The President….shall have Power, by and with the Advice and Consent of the Senate, to make Treaties, provided two thirds of the Senators present concur; and he shall nominate, and by and with the Advice and Consent of the Senate, shall appoint Ambassadors, other public Ministers and Consuls, Judges of the supreme Court, and all other Officers of the United States, whose Appointments are not herein otherwise provided for, and which shall be established by Law: but the Congress may by Law vest the Appointment of such inferior Officers, as they think proper, in the President alone, in the Courts of Law, or in the Heads of Departments. The President shall have Power to fill up all Vacancies that may happen during the Recess of the Senate, by granting Commissions which shall expire at the End of their next Session.
The last sentence is about recess appointments. There would be no controversy about the Whitaker appointment if it happened during the recess of the Senate, but the Senate was holding brief “pro forma” sessions instead of deciding to recess, so let us assume the Senate was not in recess. But observe: the Recess Appointments Clause could have easily been written so as to require that the President only choose an acting Attorney General from people who were already holding some Senate-confirmed office, but that Clause instead was written so as to allow the President to choose anyone.
And how about the sentence preceding the Recess Appointments Clause? Doesn’t the Whitaker Appointment (and the FVRA) violate that? Actually, no. One could argue in Whitaker’s favor that he is an “inferior officer” because he is only serving for a limited time, but that argument is not very compelling because he has a LOT of power and no boss other than the President; and anyway, saying that John Jay was an “inferior officer” would not have boosted Jay’s legitimacy at all, because Congress had not vested any power for Jay’s appointment in the President.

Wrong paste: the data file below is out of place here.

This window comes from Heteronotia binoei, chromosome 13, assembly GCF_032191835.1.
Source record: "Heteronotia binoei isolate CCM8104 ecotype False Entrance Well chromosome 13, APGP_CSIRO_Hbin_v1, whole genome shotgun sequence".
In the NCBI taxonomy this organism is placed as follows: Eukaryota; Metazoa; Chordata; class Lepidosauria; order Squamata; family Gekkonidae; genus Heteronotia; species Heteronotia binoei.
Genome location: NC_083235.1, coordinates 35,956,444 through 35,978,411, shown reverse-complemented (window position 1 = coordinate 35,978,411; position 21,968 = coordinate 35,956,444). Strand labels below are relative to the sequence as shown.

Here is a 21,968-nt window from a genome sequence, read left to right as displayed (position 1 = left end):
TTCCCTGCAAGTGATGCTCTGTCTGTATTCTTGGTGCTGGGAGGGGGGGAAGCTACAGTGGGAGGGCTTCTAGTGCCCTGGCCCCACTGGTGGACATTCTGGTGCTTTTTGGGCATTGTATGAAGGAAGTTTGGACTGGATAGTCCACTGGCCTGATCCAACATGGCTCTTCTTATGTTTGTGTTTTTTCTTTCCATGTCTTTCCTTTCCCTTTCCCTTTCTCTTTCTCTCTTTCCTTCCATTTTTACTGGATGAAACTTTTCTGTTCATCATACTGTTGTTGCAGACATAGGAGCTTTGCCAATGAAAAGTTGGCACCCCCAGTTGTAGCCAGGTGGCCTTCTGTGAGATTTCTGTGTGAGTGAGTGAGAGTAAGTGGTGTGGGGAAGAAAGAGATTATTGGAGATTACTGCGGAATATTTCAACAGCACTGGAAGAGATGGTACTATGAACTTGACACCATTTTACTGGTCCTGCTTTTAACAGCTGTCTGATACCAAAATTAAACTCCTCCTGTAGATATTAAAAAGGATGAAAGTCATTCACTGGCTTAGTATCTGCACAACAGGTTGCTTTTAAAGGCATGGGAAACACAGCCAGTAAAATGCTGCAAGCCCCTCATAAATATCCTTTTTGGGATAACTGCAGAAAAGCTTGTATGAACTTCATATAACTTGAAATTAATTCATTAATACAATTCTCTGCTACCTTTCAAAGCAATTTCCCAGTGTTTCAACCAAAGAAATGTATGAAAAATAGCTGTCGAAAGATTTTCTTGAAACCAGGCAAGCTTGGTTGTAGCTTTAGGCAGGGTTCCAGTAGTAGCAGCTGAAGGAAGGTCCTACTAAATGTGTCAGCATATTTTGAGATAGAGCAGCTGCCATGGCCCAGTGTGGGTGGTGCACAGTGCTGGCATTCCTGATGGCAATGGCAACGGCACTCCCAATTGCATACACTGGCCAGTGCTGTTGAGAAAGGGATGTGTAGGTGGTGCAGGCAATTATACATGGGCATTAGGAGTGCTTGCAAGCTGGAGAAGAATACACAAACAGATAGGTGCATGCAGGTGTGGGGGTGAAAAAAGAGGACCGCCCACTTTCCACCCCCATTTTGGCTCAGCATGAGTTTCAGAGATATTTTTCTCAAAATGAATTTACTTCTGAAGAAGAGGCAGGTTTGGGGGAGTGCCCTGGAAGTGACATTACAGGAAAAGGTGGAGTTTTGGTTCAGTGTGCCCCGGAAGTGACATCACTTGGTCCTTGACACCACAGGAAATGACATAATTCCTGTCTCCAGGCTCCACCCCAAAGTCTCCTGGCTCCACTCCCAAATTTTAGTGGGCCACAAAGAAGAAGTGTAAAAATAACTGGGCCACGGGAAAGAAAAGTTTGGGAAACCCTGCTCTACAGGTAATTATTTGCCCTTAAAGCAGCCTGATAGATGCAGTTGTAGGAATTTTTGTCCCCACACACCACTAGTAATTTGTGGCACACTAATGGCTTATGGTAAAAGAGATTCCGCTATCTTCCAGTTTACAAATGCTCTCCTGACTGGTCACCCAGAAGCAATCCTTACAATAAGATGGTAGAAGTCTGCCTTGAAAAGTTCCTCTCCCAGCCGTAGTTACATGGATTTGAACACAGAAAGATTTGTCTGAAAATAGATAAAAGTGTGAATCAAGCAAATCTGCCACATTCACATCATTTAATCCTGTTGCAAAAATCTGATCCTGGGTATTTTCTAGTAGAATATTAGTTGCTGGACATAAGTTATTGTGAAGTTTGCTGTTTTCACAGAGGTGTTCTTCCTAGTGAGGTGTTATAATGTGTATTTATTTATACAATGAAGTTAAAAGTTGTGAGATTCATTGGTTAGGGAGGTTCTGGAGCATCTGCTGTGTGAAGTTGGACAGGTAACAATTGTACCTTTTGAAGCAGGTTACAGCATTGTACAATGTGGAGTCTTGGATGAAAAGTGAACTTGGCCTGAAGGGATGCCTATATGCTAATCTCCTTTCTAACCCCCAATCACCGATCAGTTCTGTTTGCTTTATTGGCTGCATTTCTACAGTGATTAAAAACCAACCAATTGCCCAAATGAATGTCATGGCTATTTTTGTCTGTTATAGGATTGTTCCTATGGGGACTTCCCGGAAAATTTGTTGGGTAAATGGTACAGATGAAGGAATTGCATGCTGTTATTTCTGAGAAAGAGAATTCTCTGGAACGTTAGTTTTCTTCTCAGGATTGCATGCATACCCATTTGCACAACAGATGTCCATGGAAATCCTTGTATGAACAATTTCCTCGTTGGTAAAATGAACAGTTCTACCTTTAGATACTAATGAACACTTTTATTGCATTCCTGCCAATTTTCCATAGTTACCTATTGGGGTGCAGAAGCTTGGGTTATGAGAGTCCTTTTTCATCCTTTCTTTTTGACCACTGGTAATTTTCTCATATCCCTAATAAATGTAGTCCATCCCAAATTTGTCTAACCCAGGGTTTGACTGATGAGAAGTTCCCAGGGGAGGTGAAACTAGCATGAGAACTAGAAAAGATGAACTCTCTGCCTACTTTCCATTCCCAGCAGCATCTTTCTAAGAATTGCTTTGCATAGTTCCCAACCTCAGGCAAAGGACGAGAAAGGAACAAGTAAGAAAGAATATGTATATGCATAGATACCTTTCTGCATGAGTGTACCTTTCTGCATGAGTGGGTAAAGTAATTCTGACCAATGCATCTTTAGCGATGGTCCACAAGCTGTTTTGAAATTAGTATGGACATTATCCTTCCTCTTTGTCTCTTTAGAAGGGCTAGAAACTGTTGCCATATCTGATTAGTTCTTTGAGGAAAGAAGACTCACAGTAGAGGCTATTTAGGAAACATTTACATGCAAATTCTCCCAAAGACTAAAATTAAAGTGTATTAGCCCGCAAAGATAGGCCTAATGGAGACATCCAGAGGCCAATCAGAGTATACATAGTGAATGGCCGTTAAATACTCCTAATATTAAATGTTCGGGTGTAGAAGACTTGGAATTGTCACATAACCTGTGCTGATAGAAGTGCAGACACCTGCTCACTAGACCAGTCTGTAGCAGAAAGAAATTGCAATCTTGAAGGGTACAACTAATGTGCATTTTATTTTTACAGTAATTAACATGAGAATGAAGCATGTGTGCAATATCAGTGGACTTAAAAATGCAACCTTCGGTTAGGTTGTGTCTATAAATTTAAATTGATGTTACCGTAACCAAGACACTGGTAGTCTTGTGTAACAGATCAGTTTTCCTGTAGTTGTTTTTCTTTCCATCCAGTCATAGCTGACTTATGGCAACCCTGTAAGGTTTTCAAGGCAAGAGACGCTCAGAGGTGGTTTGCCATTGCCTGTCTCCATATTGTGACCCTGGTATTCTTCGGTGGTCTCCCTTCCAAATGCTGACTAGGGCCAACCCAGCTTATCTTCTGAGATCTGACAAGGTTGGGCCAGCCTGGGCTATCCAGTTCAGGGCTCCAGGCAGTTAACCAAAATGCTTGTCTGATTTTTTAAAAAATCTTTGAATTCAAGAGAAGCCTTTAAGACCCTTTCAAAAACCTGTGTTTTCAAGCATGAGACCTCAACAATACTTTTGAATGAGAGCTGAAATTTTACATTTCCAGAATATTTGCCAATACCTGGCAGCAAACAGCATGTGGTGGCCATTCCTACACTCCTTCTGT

The real reason why the Whitaker and Jay appointments (and countless appointments in between) comply with the original meaning of Article II, Section 2 is very probably because they were “herein otherwise provided for” in the sense that they were provided for by this language that I already quoted above: “The executive Power shall be vested in a President….he shall take Care that the Laws be faithfully executed” (and we also have the power of Congress to “make all Laws which shall be necessary and proper for carrying into Execution” that presidential power). As long as the Whitaker appointment is limited in time, and the President intends to go through the nomination and confirmation process, the appointment is necessary and proper.
Katyal and Conway argue that it would have been okay if one of the hundreds of Senate-confirmed officials had been transferred (“cut and pasted”) to Acting Attorney General, even though the Senate never checked their qualifications to run the Justice Department. Whitaker was the Chief of Staff for Sessions without having been confirmed by the Senate, and had been confirmed by the Senate as a U.S. Attorney back in 2004. Trump could have just as constitutionally appointed George Conway as Acting Attorney General, even though Conway has never been confirmed by the Senate for anything.